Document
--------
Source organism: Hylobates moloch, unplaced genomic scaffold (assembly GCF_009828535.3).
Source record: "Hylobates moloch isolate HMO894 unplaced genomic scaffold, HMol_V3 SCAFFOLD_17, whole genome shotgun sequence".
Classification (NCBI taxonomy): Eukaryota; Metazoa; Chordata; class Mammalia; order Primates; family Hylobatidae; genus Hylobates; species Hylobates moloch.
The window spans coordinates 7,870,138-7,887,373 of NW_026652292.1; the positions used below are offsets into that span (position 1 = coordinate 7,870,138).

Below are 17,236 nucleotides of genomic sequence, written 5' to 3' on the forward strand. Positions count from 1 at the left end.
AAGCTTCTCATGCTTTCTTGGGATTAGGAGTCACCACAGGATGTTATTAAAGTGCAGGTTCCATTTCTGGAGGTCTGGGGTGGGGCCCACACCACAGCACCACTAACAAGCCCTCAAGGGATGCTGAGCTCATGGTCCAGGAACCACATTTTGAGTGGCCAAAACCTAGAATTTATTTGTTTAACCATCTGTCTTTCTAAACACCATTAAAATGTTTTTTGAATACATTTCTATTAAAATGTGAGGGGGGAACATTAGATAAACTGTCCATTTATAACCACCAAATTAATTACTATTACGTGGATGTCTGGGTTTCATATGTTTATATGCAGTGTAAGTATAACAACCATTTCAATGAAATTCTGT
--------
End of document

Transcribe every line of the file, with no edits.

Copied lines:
Source organism: Hylobates moloch, unplaced genomic scaffold (assembly GCF_009828535.3).
Source record: "Hylobates moloch isolate HMO894 unplaced genomic scaffold, HMol_V3 SCAFFOLD_17, whole genome shotgun sequence".
Classification (NCBI taxonomy): Eukaryota; Metazoa; Chordata; class Mammalia; order Primates; family Hylobatidae; genus Hylobates; species Hylobates moloch.
The window spans coordinates 7,870,138-7,887,373 of NW_026652292.1; the positions used below are offsets into that span (position 1 = coordinate 7,870,138).

Below are 17,236 nucleotides of genomic sequence, written 5' to 3' on the forward strand. Positions count from 1 at the left end.
AAGCTTCTCATGCTTTCTTGGGATTAGGAGTCACCACAGGATGTTATTAAAGTGCAGGTTCCATTTCTGGAGGTCTGGGGTGGGGCCCACACCACAGCACCACTAACAAGCCCTCAAGGGATGCTGAGCTCATGGTCCAGGAACCACATTTTGAGTGGCCAAAACCTAGAATTTATTTGTTTAACCATCTGTCTTTCTAAACACCATTAAAATGTTTTTTGAATACATTTCTATTAAAATGTGAGGGGGGAACATTAGATAAACTGTCCATTTATAACCACCAAATTAATTACTATTACGTGGATGTCTGGGTTTCATATGTTTATATGCAGTGTAAGTATAACAACCATTTCAATGAAATTCTGT